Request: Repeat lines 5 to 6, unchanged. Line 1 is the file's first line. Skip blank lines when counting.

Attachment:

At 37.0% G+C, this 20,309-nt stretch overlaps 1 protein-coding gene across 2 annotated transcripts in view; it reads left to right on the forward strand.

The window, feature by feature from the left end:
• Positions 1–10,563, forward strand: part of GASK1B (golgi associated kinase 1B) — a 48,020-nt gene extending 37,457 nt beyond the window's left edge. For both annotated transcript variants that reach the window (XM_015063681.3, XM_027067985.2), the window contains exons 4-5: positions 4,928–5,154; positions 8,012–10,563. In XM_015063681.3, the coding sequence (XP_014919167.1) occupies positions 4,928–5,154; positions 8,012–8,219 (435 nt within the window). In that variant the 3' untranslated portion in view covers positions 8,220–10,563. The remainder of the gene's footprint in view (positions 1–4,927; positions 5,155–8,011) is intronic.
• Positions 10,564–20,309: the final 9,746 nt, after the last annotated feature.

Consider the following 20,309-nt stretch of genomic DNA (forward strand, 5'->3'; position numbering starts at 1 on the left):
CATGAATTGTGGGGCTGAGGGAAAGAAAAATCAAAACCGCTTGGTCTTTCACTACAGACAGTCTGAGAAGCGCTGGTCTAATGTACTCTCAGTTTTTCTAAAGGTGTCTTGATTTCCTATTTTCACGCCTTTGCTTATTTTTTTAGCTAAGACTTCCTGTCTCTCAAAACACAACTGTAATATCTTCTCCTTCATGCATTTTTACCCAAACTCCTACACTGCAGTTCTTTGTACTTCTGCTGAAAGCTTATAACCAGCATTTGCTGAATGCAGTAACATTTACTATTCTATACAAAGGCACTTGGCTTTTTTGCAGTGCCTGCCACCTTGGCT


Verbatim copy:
Consider the following 20,309-nt stretch of genomic DNA (forward strand, 5'->3'; position numbering starts at 1 on the left):
CATGAATTGTGGGGCTGAGGGAAAGAAAAATCAAAACCGCTTGGTCTTTCACTACAGACAGTCTGAGAAGCGCTGGTCTAATGTACTCTCAGTTTTTCTAAAGGTGTCTTGATTTCCTATTTTCACGCCTTTGCTTATTTTTTTAGCTAAGACTTCCTGTCTCTCAAAACACAACTGTAATATCTTCTCCTTCATGCATTTTTACCCAAACTCCTACACTGCAGTTCTTTGTACTTCTGCTGAAAGCTTATAACCAGCATTTGCTGAATGCAGTAACATTTACTATTCTATACAAAGGCACTTGGCTTTTTTGCAGTGCCTGCCACCTTGGCT